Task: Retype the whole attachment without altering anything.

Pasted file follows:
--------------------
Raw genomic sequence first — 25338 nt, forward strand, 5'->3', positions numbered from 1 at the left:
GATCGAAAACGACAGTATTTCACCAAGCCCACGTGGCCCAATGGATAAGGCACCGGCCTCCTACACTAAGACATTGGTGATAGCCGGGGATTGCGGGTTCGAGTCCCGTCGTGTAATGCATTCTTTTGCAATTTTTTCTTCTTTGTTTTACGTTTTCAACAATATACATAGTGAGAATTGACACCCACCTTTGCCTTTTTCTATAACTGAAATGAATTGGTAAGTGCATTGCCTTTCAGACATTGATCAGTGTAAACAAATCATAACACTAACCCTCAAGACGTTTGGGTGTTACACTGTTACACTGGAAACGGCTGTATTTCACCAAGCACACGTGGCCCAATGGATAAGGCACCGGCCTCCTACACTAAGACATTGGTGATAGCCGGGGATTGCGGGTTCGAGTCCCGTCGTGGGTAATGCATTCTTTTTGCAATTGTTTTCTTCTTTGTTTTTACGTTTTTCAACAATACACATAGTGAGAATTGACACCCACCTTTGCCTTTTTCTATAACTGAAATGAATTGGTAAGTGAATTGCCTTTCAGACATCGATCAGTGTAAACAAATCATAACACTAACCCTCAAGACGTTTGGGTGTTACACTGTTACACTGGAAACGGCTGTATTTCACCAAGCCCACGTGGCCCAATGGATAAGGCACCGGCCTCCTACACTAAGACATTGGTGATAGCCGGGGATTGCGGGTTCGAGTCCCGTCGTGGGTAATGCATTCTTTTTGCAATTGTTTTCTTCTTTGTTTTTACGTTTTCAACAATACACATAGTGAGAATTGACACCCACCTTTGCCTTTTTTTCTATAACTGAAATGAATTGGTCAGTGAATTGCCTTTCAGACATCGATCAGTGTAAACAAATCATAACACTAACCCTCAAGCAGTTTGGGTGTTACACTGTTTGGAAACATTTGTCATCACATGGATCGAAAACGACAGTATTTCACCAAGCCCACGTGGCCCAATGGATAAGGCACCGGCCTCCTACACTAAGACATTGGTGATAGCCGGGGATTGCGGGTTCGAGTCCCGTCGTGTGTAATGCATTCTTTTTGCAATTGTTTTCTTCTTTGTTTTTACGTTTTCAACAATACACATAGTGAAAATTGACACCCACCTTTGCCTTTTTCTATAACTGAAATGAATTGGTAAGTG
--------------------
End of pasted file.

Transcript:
Raw genomic sequence first — 25338 nt, forward strand, 5'->3', positions numbered from 1 at the left:
GATCGAAAACGACAGTATTTCACCAAGCCCACGTGGCCCAATGGATAAGGCACCGGCCTCCTACACTAAGACATTGGTGATAGCCGGGGATTGCGGGTTCGAGTCCCGTCGTGTAATGCATTCTTTTGCAATTTTTTCTTCTTTGTTTTACGTTTTCAACAATATACATAGTGAGAATTGACACCCACCTTTGCCTTTTTCTATAACTGAAATGAATTGGTAAGTGCATTGCCTTTCAGACATTGATCAGTGTAAACAAATCATAACACTAACCCTCAAGACGTTTGGGTGTTACACTGTTACACTGGAAACGGCTGTATTTCACCAAGCACACGTGGCCCAATGGATAAGGCACCGGCCTCCTACACTAAGACATTGGTGATAGCCGGGGATTGCGGGTTCGAGTCCCGTCGTGGGTAATGCATTCTTTTTGCAATTGTTTTCTTCTTTGTTTTTACGTTTTTCAACAATACACATAGTGAGAATTGACACCCACCTTTGCCTTTTTCTATAACTGAAATGAATTGGTAAGTGAATTGCCTTTCAGACATCGATCAGTGTAAACAAATCATAACACTAACCCTCAAGACGTTTGGGTGTTACACTGTTACACTGGAAACGGCTGTATTTCACCAAGCCCACGTGGCCCAATGGATAAGGCACCGGCCTCCTACACTAAGACATTGGTGATAGCCGGGGATTGCGGGTTCGAGTCCCGTCGTGGGTAATGCATTCTTTTTGCAATTGTTTTCTTCTTTGTTTTTACGTTTTCAACAATACACATAGTGAGAATTGACACCCACCTTTGCCTTTTTTTCTATAACTGAAATGAATTGGTCAGTGAATTGCCTTTCAGACATCGATCAGTGTAAACAAATCATAACACTAACCCTCAAGCAGTTTGGGTGTTACACTGTTTGGAAACATTTGTCATCACATGGATCGAAAACGACAGTATTTCACCAAGCCCACGTGGCCCAATGGATAAGGCACCGGCCTCCTACACTAAGACATTGGTGATAGCCGGGGATTGCGGGTTCGAGTCCCGTCGTGTGTAATGCATTCTTTTTGCAATTGTTTTCTTCTTTGTTTTTACGTTTTCAACAATACACATAGTGAAAATTGACACCCACCTTTGCCTTTTTCTATAACTGAAATGAATTGGTAAGTG